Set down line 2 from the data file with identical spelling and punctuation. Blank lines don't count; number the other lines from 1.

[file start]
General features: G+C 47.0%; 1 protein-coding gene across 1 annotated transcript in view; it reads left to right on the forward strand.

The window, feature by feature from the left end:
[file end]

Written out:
The window, feature by feature from the left end: